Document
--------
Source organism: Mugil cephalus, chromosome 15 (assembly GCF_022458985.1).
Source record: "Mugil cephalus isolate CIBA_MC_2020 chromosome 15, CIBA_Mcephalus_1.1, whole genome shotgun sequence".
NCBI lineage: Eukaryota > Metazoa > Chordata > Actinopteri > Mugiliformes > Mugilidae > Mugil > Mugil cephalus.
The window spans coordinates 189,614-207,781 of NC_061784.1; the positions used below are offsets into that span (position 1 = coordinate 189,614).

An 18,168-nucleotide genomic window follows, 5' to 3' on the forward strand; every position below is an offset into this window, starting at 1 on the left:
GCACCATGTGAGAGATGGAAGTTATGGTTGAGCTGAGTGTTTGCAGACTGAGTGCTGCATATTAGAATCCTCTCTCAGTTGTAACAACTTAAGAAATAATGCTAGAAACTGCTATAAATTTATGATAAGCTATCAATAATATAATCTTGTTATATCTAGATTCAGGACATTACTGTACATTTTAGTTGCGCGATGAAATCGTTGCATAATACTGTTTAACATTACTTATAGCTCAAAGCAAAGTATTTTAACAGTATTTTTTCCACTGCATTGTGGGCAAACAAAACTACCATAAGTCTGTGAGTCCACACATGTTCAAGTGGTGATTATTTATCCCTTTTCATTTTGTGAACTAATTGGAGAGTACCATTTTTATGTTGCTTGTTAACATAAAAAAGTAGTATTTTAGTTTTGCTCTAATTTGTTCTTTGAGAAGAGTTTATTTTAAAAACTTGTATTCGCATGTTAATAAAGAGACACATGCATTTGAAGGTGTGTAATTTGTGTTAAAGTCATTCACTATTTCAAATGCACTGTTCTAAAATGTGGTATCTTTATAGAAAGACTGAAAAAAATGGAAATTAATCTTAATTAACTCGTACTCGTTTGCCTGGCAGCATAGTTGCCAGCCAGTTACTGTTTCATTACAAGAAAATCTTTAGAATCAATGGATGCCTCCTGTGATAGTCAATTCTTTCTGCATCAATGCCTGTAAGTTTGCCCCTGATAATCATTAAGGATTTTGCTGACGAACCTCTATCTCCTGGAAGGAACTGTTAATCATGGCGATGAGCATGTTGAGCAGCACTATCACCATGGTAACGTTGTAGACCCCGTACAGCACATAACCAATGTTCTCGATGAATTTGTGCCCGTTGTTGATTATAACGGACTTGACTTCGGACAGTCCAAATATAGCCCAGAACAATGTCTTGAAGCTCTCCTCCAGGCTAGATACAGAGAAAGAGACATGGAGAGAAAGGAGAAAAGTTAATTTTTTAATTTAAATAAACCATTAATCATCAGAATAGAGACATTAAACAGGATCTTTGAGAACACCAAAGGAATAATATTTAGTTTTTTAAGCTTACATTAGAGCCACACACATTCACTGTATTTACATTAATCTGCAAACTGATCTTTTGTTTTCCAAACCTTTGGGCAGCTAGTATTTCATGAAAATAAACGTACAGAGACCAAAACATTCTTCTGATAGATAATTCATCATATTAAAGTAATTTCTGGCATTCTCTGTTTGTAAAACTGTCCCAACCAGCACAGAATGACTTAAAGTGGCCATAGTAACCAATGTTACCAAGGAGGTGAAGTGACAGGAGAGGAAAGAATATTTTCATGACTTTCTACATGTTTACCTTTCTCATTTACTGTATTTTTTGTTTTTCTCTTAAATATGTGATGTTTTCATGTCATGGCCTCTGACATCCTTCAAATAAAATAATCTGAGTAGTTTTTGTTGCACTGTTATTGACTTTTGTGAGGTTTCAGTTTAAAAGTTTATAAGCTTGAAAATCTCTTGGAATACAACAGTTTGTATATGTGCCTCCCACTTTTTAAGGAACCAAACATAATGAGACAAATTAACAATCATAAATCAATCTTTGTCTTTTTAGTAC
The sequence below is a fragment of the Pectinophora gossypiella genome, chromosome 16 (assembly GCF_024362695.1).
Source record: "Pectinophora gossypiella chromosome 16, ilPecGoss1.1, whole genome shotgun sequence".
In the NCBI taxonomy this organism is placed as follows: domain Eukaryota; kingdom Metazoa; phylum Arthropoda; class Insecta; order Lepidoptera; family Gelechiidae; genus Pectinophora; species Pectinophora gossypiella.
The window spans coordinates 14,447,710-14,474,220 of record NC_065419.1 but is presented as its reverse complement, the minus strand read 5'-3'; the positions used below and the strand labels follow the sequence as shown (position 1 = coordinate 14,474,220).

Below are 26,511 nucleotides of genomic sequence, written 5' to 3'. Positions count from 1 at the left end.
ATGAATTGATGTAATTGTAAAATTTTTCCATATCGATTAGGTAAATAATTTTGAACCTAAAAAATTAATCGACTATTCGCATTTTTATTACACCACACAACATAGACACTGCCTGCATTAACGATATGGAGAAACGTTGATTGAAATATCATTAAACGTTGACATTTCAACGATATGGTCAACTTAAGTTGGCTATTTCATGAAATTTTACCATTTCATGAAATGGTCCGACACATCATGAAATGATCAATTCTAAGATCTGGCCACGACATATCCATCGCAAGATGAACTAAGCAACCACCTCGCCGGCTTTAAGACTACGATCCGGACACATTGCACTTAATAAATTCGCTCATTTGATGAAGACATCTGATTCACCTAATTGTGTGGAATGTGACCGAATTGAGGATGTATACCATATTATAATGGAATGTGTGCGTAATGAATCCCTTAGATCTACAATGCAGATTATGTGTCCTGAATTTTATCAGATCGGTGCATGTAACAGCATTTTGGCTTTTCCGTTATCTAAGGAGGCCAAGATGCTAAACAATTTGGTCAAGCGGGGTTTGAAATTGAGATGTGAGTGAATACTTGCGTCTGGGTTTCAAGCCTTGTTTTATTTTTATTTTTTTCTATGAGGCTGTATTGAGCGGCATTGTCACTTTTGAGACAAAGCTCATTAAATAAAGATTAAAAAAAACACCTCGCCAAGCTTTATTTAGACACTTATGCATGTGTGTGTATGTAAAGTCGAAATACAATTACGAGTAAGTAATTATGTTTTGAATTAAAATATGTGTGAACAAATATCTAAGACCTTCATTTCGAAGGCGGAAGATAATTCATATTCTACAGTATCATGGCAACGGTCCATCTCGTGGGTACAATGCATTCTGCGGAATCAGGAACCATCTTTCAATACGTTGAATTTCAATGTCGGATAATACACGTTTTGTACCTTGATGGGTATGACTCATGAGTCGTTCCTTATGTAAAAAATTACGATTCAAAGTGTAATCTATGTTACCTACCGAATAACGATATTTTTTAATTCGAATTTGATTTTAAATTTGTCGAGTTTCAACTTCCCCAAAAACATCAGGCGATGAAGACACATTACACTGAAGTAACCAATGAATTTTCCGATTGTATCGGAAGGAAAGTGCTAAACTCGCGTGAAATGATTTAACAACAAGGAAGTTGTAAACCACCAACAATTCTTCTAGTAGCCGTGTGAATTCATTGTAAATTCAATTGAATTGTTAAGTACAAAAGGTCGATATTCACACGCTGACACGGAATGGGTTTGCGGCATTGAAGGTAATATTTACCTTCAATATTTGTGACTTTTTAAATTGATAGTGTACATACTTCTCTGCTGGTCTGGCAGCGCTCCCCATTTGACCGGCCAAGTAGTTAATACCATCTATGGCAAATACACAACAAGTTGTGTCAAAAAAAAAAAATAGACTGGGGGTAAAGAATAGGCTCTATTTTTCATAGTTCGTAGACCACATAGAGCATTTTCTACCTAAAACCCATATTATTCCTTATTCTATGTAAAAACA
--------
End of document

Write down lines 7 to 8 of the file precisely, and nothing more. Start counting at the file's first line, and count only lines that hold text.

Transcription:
The sequence below is a fragment of the Pectinophora gossypiella genome, chromosome 16 (assembly GCF_024362695.1).
Source record: "Pectinophora gossypiella chromosome 16, ilPecGoss1.1, whole genome shotgun sequence".